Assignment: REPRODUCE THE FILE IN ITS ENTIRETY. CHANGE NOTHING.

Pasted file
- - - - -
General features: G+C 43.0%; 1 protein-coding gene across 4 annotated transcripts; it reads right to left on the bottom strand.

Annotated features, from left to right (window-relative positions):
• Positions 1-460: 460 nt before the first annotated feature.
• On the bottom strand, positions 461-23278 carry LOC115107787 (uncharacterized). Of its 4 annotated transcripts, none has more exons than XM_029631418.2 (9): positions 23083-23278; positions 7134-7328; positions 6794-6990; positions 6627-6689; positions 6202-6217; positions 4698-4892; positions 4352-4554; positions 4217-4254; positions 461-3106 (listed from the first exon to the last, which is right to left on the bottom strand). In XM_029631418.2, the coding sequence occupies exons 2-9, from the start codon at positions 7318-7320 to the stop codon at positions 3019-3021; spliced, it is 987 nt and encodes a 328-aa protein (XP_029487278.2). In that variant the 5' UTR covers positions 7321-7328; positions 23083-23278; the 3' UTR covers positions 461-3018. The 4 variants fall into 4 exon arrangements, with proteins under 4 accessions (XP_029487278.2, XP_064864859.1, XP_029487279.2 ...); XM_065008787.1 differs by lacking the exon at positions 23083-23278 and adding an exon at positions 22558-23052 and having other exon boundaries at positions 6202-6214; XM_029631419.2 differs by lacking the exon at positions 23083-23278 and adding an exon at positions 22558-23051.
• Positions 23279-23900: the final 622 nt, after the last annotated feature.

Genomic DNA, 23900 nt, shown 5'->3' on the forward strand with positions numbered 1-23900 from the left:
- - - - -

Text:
General features: G+C 43.0%; 1 protein-coding gene across 4 annotated transcripts; it reads right to left on the bottom strand.

Annotated features, from left to right (window-relative positions):
• Positions 1-460: 460 nt before the first annotated feature.
• On the bottom strand, positions 461-23278 carry LOC115107787 (uncharacterized). Of its 4 annotated transcripts, none has more exons than XM_029631418.2 (9): positions 23083-23278; positions 7134-7328; positions 6794-6990; positions 6627-6689; positions 6202-6217; positions 4698-4892; positions 4352-4554; positions 4217-4254; positions 461-3106 (listed from the first exon to the last, which is right to left on the bottom strand). In XM_029631418.2, the coding sequence occupies exons 2-9, from the start codon at positions 7318-7320 to the stop codon at positions 3019-3021; spliced, it is 987 nt and encodes a 328-aa protein (XP_029487278.2). In that variant the 5' UTR covers positions 7321-7328; positions 23083-23278; the 3' UTR covers positions 461-3018. The 4 variants fall into 4 exon arrangements, with proteins under 4 accessions (XP_029487278.2, XP_064864859.1, XP_029487279.2 ...); XM_065008787.1 differs by lacking the exon at positions 23083-23278 and adding an exon at positions 22558-23052 and having other exon boundaries at positions 6202-6214; XM_029631419.2 differs by lacking the exon at positions 23083-23278 and adding an exon at positions 22558-23051.
• Positions 23279-23900: the final 622 nt, after the last annotated feature.

Genomic DNA, 23900 nt, shown 5'->3' on the forward strand with positions numbered 1-23900 from the left: